Bringing a dog into your family is one of the greatest joys in life. When you welcome a pup to your pack, days are suddenly filled with warm kisses, cozy cuddle sessions and tons of fun. But if you think dog ownership is all sunshine and rainbows, it's time to lay down some real talk.
When my family brought home our rescued Maltipoo, Princess, we knew that there would be an adjustment period. But I didn't realize just how tough the transition would be. Princess suffered from anxiety and was initially timid and shy around my husband and my daughter. She barked and cried when she was home alone, and that caused some tension with a few of my neighbors. Bottom line: Being a dog parent is just as challenging as it is rewarding.
Here are eight things that no one ever tells you about parenting a dog.
Dogs need you to do things for them all day, every day. Maybe you've just settled down to watch your favorite crime drama on television or you're attempting to get some last-minute work done because you're on a deadline. Maybe you're in the middle of making dinner or sweating to a workout DVD in your living room. Let's get one thing straight: Your dog doesn't care.
Dogs expect you to take them out when they need to go out, play with them when they want to play, and feed them when they're hungry. They will bark at you, pace back and forth, paw at your computer screen, drop a ball in your lap, and nudge your arm over and over again until you stop what you're doing and pay attention to them. Owning a dog means your day-to-day activities and routines will be disrupted. Period.
Most people understand that dogs smell. They don't have the same hygiene habits as humans, so a little bit of odor is expected. But what people don't mention is that the rest of your house will begin to take on that faint doggy scent. If you let your dog lounge on your couch, your bed or your blankets, all of those items will begin to smell like your dog. Your rugs will smell like your dog. Those fancy throw pillows that you bought at an expensive design store will smell like your dog. Candles, Febreze and loads of laundry help, but be aware that your home will probably never have that no-pets scent ever again.
When you don't have a dog, it's easy to book a last-minute trip to an exotic island and leave all your worries behind. But when you share your life with a four-legged family member, planning for that dream vacation becomes a nightmare. It's sometimes difficult to find a reliable pet sitter or boarding kennel that you trust with your fur baby. And coordinating schedules with a willing friend or family member is not always easy. Plus, let's face it, spending extended time away from your dog is pretty unbearable.
Vacationing with your dog is always a possibility, but it requires looking into pet-friendly hotels and activities and researching all the rules and regulations if you're traveling by plane or other mass transit options. Suddenly that staycation or simple weekend road trip begins to look a lot more appealing than jetting off for an extended overseas holiday.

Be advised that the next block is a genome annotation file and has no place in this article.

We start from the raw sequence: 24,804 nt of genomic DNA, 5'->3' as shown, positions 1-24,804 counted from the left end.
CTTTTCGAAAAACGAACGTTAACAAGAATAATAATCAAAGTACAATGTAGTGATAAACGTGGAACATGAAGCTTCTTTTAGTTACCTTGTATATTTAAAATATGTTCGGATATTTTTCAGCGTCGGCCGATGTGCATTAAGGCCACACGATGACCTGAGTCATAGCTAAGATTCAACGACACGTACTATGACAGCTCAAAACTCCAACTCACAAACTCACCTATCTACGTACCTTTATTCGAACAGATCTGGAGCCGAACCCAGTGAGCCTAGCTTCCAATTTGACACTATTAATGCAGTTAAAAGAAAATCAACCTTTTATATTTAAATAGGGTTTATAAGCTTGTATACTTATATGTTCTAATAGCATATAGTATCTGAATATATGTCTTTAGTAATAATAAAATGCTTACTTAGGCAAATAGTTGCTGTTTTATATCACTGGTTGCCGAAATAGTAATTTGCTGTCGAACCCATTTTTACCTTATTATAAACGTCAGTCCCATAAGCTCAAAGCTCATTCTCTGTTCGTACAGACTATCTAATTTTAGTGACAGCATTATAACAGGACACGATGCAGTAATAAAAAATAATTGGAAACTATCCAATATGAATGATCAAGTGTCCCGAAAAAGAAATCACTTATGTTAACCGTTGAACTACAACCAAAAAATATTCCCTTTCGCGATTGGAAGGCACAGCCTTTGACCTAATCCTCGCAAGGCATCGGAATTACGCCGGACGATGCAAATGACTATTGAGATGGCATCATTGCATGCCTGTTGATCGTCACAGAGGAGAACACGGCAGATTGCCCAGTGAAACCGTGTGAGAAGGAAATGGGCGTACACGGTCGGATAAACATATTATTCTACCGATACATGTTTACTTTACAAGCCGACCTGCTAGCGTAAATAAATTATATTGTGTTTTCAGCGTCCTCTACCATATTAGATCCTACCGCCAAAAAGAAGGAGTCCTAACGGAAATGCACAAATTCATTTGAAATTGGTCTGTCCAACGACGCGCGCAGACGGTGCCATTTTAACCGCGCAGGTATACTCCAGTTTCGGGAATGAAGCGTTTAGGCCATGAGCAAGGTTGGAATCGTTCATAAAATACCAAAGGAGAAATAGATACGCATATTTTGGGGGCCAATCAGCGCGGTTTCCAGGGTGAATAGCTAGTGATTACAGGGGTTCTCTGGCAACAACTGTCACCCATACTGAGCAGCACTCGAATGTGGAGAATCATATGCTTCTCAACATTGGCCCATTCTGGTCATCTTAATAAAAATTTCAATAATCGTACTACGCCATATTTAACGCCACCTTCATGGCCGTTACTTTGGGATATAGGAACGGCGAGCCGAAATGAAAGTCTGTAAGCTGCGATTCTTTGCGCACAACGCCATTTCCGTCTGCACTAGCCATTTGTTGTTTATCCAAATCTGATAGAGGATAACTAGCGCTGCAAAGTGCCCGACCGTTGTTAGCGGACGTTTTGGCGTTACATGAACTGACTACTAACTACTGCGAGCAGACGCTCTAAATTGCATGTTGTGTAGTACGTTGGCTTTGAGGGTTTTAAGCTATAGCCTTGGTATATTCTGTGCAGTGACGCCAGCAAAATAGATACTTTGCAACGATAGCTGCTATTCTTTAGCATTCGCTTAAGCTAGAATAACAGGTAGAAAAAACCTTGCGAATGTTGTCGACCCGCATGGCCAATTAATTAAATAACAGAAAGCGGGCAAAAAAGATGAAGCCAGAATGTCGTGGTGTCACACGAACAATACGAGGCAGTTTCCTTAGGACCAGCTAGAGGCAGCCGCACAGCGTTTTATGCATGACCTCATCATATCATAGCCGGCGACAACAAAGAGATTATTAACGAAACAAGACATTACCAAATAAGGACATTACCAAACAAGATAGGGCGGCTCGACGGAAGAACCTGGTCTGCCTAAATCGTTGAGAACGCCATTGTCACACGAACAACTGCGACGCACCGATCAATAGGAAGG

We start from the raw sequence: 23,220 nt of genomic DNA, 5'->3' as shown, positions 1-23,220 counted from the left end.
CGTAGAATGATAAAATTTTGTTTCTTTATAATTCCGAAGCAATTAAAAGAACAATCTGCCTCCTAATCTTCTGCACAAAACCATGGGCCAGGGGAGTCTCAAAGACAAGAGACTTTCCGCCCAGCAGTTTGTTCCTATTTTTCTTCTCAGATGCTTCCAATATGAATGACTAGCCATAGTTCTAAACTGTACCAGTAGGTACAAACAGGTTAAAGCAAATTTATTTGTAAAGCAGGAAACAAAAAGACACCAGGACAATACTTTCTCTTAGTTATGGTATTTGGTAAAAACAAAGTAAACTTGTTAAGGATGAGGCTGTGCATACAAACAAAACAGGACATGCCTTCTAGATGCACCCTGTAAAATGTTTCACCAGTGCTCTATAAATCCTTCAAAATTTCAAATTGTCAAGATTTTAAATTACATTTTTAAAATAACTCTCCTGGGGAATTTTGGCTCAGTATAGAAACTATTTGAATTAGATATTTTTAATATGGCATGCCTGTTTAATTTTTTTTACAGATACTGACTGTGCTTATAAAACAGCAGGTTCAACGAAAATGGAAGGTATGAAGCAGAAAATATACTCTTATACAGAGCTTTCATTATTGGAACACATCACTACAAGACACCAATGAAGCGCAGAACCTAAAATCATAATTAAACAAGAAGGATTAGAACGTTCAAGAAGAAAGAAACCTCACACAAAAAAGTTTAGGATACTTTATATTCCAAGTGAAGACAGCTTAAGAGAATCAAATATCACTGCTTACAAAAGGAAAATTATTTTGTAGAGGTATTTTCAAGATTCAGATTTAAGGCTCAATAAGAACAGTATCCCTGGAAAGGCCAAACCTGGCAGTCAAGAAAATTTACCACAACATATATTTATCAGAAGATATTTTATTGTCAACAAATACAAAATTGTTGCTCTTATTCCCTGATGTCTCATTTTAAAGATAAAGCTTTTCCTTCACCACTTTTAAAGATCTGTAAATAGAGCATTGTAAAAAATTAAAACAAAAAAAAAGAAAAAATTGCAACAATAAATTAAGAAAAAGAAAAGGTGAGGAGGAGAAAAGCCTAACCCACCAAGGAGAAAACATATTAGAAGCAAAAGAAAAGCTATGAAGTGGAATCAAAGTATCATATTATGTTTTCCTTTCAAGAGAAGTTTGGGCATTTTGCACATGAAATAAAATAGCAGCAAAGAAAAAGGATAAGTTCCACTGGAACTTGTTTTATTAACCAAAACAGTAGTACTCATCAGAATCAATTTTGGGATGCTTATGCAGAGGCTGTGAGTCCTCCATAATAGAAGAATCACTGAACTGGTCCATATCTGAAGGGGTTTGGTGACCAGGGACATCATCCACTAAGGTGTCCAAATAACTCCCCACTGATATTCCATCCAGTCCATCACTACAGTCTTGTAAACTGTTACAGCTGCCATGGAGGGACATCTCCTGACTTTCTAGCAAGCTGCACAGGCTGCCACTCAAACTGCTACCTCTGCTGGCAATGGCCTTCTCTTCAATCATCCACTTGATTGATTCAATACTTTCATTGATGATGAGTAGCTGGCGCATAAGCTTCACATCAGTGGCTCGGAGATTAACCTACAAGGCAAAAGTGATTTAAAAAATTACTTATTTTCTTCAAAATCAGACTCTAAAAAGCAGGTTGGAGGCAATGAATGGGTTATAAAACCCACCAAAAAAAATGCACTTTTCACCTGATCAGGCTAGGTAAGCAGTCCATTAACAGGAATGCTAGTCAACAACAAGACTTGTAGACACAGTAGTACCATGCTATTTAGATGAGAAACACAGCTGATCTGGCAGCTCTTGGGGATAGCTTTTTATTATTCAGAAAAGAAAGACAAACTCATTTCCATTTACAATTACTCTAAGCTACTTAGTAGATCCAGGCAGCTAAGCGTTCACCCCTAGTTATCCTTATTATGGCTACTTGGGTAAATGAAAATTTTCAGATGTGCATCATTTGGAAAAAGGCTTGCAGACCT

After the initial adoption fees and a shopping trip for basic necessities like a collar, leash and crate, you will still spend an exorbitant amount of money on your dog. The ASPCA estimates that the bare-bones cost of caring for a medium-sized dog is nearly $700 each year. That includes food, medical care, toys and treats, but it doesn't account for miscellaneous costs such as training classes, pet-sitting fees, additional medical needs, and replacement pet products. So even though the initial adoption fee doesn't seem expensive, bringing home a dog from a shelter requires a substantial financial commitment for your pet's entire lifespan.
Every dog has its own personality and its own preferences, so attempting to fit a dog into a specific mold just isn't going to happen. Before you adopt, make sure to do some basic breed research so that you understand the traits and characteristics of each breed. Believe me, the differences between Yorkies and Bull Mastiffs extend far beyond their size. But besides just breed disparities, each dog has its own way of handling and reacting to situations, and it's important to never force a dog to be something he's not. Once you make the commitment, you'd better be ready to compromise your lifestyle to accommodate your dog's personal traits and idiosyncrasies.
Training a dog to be well-behaved requires more than just popping a treat in his mouth and telling him to sit. Teaching your dog basic commands is just the beginning, and getting your pooch to gold-star status means working with him every day to reinforce good behavior. And don't even get me started on the frustrations of housebreaking a puppy or a newly adopted older dog. You will go through countless rolls of paper towels, to say the least. Just like taking care of your dog's health and making sure he eats every day, training is a necessary part of dog ownership that cannot be ignored.
Even though most new pet owners rationally understand that a dog's years on earth are numbered, they don’t fully comprehend how hard it is to lose such a life-changing companion. I'll be blunt; it's the worst. Losing a pet is like losing a family member. No matter how much you try to prepare for the death of your dog, that moment when it happens will hit you like a bag of bricks. It will rip your heart out. And anyone who has experienced this firsthand knows I'm not exaggerating.
Yes, dogs are extremely needy and they smell bad. They cost you a lot of money, take up tons of your time and make it hard to plan your dream vacation. They come with weird and wonderful quirks, and, sadly, they will eventually pass away and leave you crushed. But the love, friendship and loyalty dogs bring to their pet parents' lives make everything worth it. I wouldn't trade being a pet parent for anything.
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